Was the loss of Flight 447 a tragedy waiting to happen?
A friend who travels for a living called me late on Sunday. She had just seen the disturbing BBC documentary about the final minutes of Air France Flight 447, which plunged into the Atlantic a year ago this week, killing all of the 228 people on board. For a woman not easily rattled, she sounded upset. She was boarding a similar Airbus A330 the following day.
"It would make you think twice about what's really going on in the cockpit," she fretted down the line. "Who's really flying these planes? The pilot or a computer?"
I tried to quell her fears and rattled out some statistics that always keep me calm during scary bursts of turbulence. Come on, the odds of going down in an airplane are one in 11,000,000, compared to one in 5,000 in a car.
As for that giant of engineering? Planes don't come any safer.
She composed herself and returned to her packing. But five minutes earlier, my husband and I, gripped by the same programme, had asked ourselves the same question as the credits began to roll.
Probably the most compelling moment of the BBC2 investigation Lost: The Mystery Of Flight 447 was the sight of a top-gun fighter pilot being hurled around in his jet simulator as part of a regular training regime to push his skills to the limit, so he could deal with every eventuality manually in the air.
He and his plane survived every time because he was so used to rehearsing these life-threatening scenarios with his own brain and body.
The programme left you wondering whether the men and women who take us on holiday today are getting enough old-fashioned, hands-on flying, or do they spend too much of their working day cocooned in a fly-by-wire paradise where computers solve the problems for them.
Commercial pilots who command planes which really do fly themselves rarely have to push their aircraft to the limits of physics that military pilots in war zones face, but when they do, as the crew of Flight 447 did on that dreadful summer night, are they able to cope or have they become too reliant on technology to get them out of trouble?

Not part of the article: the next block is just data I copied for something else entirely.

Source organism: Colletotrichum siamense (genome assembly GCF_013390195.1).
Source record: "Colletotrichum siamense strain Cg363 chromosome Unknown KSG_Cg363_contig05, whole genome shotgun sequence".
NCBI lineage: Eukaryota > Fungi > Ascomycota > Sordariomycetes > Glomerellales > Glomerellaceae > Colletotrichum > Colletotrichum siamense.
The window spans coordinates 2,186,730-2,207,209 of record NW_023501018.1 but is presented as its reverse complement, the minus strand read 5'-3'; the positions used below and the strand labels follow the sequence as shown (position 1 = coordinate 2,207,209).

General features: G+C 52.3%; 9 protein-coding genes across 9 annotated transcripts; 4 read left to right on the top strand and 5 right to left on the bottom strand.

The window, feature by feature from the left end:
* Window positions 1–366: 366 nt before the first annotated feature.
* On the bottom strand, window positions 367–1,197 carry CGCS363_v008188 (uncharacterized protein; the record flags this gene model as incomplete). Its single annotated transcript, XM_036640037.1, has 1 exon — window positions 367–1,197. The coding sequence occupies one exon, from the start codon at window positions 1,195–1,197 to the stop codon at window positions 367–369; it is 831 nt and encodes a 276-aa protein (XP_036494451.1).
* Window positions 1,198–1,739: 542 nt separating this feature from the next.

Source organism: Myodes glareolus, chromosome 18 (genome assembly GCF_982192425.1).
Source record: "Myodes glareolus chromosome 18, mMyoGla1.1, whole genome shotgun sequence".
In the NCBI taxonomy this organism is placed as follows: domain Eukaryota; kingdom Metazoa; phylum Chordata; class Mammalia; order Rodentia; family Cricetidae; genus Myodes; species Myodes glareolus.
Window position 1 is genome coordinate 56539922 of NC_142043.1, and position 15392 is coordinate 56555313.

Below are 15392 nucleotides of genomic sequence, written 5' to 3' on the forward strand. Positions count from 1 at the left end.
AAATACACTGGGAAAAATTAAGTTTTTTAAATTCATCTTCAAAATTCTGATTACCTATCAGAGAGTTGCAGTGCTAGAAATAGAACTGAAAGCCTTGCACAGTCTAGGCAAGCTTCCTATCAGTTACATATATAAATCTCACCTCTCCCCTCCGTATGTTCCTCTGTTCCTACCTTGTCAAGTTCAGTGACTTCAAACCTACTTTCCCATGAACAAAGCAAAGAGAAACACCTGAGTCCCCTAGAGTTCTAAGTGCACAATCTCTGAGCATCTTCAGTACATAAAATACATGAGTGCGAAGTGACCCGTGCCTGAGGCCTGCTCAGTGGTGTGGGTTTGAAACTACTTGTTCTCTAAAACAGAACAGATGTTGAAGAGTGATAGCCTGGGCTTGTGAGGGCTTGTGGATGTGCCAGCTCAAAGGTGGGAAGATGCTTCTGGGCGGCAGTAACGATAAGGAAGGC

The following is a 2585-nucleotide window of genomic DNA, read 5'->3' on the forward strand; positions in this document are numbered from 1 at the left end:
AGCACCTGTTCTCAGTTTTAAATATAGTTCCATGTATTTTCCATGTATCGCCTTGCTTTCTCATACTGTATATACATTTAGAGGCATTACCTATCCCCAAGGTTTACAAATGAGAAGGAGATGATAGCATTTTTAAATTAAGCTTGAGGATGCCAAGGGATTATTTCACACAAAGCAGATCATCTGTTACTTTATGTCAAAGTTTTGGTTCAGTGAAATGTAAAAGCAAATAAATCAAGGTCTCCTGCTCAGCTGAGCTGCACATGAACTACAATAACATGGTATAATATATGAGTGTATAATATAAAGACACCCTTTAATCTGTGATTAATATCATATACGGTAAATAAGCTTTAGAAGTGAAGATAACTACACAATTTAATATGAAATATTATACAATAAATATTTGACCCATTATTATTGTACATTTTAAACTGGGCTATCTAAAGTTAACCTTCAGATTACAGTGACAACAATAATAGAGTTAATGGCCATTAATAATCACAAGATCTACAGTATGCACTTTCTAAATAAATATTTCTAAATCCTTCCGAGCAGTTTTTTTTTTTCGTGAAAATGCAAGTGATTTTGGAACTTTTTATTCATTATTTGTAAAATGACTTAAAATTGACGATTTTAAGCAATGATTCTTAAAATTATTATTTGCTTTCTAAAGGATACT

We still don't know what caused such a cascade of catastrophic failures in the stormy night skies over the Atlantic on June 1, 2009.
The black box which holds the key to solving the worst aviation disaster in almost a decade lies buried in an underground mountain range three miles beneath the sea. Though the search continues, the chances of ever finding it are increasingly remote.
But what we do know is that despite being faced with a deadly, 250-mile-wide storm that night, which other planes moved off-course to avoid, Flight 447's pilots chose to leave their plane on autopilot.
It is also clear that the final, shocking 24 error messages from the cockpit were sent by a computer, not a human hand or voice. A few minutes later, it was all over.
This week, our thoughts are with the families who grieve for loved ones who died that dreadful night, including three brilliant young Irish doctors, Aisling Butler, Jane Deasy and Eithne Walls, who had not even reached their 30th birthdays.
But the aviation industry must confront this vital issue to ensure that the airmen and women of today are fully prepared to deal with worst-case scenarios in the sky when their computers no longer can.